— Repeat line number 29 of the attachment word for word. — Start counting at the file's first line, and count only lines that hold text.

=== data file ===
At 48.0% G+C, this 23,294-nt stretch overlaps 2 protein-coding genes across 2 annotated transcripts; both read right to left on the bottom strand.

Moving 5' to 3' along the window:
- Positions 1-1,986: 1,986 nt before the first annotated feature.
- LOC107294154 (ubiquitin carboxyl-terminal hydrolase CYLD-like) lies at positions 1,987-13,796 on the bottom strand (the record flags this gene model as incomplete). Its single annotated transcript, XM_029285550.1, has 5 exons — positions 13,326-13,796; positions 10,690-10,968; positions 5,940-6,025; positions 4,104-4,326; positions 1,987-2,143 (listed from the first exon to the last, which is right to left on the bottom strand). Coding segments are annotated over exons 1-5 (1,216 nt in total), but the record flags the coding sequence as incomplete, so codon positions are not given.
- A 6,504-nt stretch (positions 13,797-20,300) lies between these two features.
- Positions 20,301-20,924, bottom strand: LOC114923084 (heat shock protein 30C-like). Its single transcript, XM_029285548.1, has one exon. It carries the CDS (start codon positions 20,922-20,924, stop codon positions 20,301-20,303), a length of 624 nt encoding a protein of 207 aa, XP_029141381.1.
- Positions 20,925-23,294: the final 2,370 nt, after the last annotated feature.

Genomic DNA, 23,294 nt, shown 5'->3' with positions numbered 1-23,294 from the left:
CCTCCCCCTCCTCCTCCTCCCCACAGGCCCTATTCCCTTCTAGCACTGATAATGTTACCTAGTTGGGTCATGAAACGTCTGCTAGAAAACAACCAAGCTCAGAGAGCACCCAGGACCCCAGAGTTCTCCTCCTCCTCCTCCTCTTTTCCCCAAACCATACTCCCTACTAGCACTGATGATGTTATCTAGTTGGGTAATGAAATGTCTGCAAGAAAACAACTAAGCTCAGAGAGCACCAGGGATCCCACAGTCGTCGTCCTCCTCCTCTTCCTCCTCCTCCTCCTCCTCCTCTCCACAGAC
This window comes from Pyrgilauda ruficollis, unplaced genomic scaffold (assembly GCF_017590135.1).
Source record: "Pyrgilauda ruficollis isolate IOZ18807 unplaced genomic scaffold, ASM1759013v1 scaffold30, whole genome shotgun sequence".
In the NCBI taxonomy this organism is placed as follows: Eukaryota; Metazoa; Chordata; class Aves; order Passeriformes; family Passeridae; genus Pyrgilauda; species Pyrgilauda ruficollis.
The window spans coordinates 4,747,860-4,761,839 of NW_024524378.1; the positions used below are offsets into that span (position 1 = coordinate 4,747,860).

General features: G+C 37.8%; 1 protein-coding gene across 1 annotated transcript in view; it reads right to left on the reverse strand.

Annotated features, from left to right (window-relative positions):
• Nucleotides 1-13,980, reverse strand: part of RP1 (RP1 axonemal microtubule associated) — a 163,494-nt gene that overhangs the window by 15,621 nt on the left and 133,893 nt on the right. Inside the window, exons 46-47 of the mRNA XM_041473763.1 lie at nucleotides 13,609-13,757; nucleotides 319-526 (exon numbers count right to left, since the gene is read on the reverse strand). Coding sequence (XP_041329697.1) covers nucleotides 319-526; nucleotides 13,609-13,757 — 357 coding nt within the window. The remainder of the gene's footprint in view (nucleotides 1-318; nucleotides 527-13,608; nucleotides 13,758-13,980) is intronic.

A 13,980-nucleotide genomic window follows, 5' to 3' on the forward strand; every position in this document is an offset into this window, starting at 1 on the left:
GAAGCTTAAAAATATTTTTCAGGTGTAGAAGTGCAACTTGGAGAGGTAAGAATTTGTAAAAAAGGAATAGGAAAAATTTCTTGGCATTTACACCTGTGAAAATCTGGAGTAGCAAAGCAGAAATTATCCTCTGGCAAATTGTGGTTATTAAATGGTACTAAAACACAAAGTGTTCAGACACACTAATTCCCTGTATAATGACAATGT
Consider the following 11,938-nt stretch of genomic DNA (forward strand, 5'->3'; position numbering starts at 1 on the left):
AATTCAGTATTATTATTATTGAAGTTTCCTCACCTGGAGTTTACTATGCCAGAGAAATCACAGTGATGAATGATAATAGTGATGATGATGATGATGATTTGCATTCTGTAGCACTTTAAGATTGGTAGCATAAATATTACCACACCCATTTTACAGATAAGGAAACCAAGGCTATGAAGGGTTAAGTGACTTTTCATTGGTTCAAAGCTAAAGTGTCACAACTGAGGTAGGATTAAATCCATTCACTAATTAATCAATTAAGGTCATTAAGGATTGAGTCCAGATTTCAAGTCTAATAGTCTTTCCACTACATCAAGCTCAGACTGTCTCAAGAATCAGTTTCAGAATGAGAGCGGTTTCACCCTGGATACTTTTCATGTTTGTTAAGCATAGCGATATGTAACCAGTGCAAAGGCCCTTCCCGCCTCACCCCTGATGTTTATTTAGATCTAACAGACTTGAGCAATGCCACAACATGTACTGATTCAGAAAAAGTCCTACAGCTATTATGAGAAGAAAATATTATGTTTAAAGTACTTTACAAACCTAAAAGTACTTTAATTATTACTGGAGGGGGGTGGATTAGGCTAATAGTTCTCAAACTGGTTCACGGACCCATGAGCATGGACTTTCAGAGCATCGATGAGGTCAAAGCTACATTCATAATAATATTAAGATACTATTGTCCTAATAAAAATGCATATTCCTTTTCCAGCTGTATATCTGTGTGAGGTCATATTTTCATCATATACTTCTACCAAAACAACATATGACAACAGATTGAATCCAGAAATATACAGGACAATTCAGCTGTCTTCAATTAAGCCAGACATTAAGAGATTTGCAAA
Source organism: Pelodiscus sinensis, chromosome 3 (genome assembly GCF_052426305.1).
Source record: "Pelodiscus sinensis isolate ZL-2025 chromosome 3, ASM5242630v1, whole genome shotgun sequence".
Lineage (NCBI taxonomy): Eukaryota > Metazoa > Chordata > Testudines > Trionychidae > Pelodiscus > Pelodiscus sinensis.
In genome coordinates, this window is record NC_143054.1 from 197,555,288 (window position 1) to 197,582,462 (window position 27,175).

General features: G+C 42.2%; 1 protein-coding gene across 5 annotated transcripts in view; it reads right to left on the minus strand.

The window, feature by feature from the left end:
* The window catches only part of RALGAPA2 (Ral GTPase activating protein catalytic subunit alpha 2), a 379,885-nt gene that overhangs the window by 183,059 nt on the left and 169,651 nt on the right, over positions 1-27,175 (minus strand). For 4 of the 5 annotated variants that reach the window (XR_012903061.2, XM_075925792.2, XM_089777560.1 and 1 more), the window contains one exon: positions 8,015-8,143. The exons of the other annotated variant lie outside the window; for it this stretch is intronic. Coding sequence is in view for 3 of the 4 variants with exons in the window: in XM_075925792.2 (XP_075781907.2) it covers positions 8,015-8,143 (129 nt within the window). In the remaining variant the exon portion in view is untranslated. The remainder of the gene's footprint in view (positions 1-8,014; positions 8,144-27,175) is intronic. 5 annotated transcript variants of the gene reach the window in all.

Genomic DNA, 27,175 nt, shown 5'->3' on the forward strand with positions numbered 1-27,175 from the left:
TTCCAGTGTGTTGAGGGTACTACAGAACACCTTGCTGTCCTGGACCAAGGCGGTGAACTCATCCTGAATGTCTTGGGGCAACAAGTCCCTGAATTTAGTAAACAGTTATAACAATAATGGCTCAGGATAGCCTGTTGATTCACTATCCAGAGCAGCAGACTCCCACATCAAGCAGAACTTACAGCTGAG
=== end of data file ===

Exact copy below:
TTCCAGTGTGTTGAGGGTACTACAGAACACCTTGCTGTCCTGGACCAAGGCGGTGAACTCATCCTGAATGTCTTGGGGCAACAAGTCCCTGAATTTAGTAAACAGTTATAACAATAATGGCTCAGGATAGCCTGTTGATTCACTATCCAGAGCAGCAGACTCCCACATCAAGCAGAACTTACAGCTGAG